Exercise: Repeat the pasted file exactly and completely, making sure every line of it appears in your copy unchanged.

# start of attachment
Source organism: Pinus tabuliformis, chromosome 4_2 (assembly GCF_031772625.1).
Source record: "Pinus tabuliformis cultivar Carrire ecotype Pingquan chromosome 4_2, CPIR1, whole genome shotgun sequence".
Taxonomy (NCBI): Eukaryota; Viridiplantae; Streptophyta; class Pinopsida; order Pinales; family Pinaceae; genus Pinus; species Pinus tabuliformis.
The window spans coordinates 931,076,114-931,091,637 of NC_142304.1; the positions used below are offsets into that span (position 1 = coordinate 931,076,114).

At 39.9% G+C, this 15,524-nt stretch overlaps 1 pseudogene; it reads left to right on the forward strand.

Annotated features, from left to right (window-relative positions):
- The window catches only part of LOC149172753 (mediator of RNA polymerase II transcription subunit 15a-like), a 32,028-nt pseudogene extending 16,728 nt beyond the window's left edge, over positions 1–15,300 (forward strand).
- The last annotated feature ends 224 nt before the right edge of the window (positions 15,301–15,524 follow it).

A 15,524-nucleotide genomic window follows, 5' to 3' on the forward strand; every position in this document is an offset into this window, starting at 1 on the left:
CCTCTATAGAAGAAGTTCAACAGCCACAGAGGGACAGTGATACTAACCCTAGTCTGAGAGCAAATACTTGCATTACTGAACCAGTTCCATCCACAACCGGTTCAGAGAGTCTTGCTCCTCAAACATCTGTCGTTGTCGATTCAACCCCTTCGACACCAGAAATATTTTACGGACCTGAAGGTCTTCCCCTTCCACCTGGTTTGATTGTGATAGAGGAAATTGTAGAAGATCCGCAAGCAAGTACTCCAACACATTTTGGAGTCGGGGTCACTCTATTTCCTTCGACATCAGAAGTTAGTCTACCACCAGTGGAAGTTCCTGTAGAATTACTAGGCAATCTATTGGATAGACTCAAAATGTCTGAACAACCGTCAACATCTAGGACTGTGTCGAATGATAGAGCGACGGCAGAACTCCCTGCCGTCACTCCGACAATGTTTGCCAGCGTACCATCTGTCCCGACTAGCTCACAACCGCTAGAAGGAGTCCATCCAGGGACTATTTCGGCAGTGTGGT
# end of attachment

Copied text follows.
Source organism: Pinus tabuliformis, chromosome 4_2 (assembly GCF_031772625.1).
Source record: "Pinus tabuliformis cultivar Carrire ecotype Pingquan chromosome 4_2, CPIR1, whole genome shotgun sequence".
Taxonomy (NCBI): Eukaryota; Viridiplantae; Streptophyta; class Pinopsida; order Pinales; family Pinaceae; genus Pinus; species Pinus tabuliformis.
The window spans coordinates 931,076,114-931,091,637 of NC_142304.1; the positions used below are offsets into that span (position 1 = coordinate 931,076,114).

At 39.9% G+C, this 15,524-nt stretch overlaps 1 pseudogene; it reads left to right on the forward strand.

Annotated features, from left to right (window-relative positions):
- The window catches only part of LOC149172753 (mediator of RNA polymerase II transcription subunit 15a-like), a 32,028-nt pseudogene extending 16,728 nt beyond the window's left edge, over positions 1–15,300 (forward strand).
- The last annotated feature ends 224 nt before the right edge of the window (positions 15,301–15,524 follow it).

A 15,524-nucleotide genomic window follows, 5' to 3' on the forward strand; every position in this document is an offset into this window, starting at 1 on the left:
CCTCTATAGAAGAAGTTCAACAGCCACAGAGGGACAGTGATACTAACCCTAGTCTGAGAGCAAATACTTGCATTACTGAACCAGTTCCATCCACAACCGGTTCAGAGAGTCTTGCTCCTCAAACATCTGTCGTTGTCGATTCAACCCCTTCGACACCAGAAATATTTTACGGACCTGAAGGTCTTCCCCTTCCACCTGGTTTGATTGTGATAGAGGAAATTGTAGAAGATCCGCAAGCAAGTACTCCAACACATTTTGGAGTCGGGGTCACTCTATTTCCTTCGACATCAGAAGTTAGTCTACCACCAGTGGAAGTTCCTGTAGAATTACTAGGCAATCTATTGGATAGACTCAAAATGTCTGAACAACCGTCAACATCTAGGACTGTGTCGAATGATAGAGCGACGGCAGAACTCCCTGCCGTCACTCCGACAATGTTTGCCAGCGTACCATCTGTCCCGACTAGCTCACAACCGCTAGAAGGAGTCCATCCAGGGACTATTTCGGCAGTGTGGT